LANSING, Mich. (WLNS) — An attempt to lower the cost of prescription drugs is underway at the Michigan Capitol.

Gov. Gretchen Whitmer has endorsed the idea, and a coalition is working with her to impose a cap on drug prices. Democrats wasted little time getting into the issue with the first public hearing on the proposal.

But in other states where this has been debated, large pharmaceutical companies have waged a war against cost-saving efforts.

For years, consumers have complained about the high cost of their prescription drugs and they have found an ally in doctors who see the impact of high prices on their patients.

“It can cause serious health set backs that put lives at risk. All of this is because of big pharma’s corporate greed to line their pockets at the expense of my patients,” Rob Davidson, a family doctor, said.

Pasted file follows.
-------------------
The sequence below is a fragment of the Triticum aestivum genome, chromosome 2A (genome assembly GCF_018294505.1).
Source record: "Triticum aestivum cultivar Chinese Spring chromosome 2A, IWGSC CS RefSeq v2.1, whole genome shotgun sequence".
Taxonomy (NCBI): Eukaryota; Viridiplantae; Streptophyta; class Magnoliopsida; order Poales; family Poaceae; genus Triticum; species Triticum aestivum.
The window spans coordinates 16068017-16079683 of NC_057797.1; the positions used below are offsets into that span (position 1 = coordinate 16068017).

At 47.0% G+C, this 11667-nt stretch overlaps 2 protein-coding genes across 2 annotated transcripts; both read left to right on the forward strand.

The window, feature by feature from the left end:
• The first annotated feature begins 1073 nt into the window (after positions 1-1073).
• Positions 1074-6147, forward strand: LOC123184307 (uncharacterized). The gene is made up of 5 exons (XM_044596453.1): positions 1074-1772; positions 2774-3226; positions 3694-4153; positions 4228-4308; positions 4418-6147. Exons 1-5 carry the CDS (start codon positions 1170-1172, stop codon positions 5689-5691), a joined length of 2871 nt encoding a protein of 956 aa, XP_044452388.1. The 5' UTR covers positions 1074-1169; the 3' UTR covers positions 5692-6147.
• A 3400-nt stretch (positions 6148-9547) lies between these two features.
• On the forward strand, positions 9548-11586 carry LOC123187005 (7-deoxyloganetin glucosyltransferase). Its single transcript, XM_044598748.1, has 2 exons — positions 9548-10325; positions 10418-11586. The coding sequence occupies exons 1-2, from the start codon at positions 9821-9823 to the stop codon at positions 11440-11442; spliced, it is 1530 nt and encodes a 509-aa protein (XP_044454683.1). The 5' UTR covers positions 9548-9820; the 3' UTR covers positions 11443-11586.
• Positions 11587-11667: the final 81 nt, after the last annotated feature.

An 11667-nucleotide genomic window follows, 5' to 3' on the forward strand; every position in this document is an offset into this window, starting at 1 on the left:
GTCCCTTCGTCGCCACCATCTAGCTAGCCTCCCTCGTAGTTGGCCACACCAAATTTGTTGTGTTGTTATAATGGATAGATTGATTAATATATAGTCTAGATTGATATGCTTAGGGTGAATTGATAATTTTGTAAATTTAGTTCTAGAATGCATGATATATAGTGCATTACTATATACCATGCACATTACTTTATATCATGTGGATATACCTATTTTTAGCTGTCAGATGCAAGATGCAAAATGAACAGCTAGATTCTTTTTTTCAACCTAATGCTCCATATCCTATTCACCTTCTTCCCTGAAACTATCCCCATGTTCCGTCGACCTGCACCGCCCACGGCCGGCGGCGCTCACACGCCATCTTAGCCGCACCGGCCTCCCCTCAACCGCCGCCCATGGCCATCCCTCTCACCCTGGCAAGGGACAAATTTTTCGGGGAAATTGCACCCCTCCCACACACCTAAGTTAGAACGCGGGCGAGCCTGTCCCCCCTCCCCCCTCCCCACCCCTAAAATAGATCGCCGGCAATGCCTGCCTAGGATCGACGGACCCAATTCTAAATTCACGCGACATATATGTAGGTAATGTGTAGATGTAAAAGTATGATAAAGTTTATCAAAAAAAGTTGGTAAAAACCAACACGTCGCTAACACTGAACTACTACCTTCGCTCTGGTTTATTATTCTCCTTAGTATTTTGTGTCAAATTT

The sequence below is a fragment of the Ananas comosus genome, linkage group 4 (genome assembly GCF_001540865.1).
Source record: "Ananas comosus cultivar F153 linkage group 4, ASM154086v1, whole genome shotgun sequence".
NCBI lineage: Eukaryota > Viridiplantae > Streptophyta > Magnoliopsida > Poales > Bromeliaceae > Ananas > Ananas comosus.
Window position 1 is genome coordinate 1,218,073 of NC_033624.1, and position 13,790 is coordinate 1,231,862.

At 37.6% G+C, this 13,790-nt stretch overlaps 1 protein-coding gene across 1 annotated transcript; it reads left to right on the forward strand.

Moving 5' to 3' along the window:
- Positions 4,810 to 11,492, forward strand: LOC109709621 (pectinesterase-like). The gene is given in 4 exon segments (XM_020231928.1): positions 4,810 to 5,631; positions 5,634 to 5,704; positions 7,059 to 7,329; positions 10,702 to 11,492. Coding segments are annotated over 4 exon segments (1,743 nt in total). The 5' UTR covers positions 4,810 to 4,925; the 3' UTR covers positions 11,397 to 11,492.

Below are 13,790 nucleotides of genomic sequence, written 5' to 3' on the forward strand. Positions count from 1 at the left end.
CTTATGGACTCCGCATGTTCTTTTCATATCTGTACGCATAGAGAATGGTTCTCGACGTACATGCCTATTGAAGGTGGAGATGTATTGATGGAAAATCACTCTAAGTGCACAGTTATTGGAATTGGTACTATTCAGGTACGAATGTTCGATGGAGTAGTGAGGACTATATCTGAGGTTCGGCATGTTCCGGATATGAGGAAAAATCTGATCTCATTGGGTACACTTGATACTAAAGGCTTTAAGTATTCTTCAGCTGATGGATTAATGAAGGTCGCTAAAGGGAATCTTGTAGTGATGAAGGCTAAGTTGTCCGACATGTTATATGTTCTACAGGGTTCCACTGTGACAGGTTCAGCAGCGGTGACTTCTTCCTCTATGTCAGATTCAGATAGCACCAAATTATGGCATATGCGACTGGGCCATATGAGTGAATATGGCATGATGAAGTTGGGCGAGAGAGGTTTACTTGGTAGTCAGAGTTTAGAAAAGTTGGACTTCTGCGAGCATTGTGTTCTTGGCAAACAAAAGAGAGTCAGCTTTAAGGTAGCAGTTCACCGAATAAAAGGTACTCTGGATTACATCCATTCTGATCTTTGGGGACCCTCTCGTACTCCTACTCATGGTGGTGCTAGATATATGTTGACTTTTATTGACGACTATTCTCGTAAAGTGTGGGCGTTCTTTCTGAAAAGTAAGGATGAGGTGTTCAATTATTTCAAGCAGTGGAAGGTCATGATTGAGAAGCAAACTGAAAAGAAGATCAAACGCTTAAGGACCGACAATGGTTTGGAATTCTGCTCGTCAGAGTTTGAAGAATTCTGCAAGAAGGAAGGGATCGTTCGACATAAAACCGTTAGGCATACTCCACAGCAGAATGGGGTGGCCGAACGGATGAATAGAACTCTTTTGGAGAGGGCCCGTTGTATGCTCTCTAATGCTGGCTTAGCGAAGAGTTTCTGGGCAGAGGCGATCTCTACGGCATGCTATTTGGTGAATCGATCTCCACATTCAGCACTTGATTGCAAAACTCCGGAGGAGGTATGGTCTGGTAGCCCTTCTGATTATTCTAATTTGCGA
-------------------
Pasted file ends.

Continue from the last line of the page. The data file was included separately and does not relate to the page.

Big pharma, as the opponents call it, is a trade association of the major pharmaceutical companies that have launched aggressive lobbying efforts to kill or alter legislation in other states. Six states, however, have passed it.

The legislation in Michigan would create a 21-member panel to review drug costs but rather than set the individual drug prices, it would instead impose an upper price limit.

“We are setting a standard for how high those costs can go from the manufacturer,” state Sen. Darrin Camilleri, D-Trenton, said. “This board is going to be the strongest version of this across the country. We know we’ll be in a position to hold them accountable.”

While many citizens get prescriptions covered by their insurance, the target audience for this legislation is those who don’t have it.

“This is particularly concerning for the most vulnerable amongst us in our community. That includes mothers, infants, children, people who struggle with affordable housing, unemployment and more,” former Ingham County health officer Linda Vail said.

Sponsors hope to have the board up and running by next year, with savings to follow.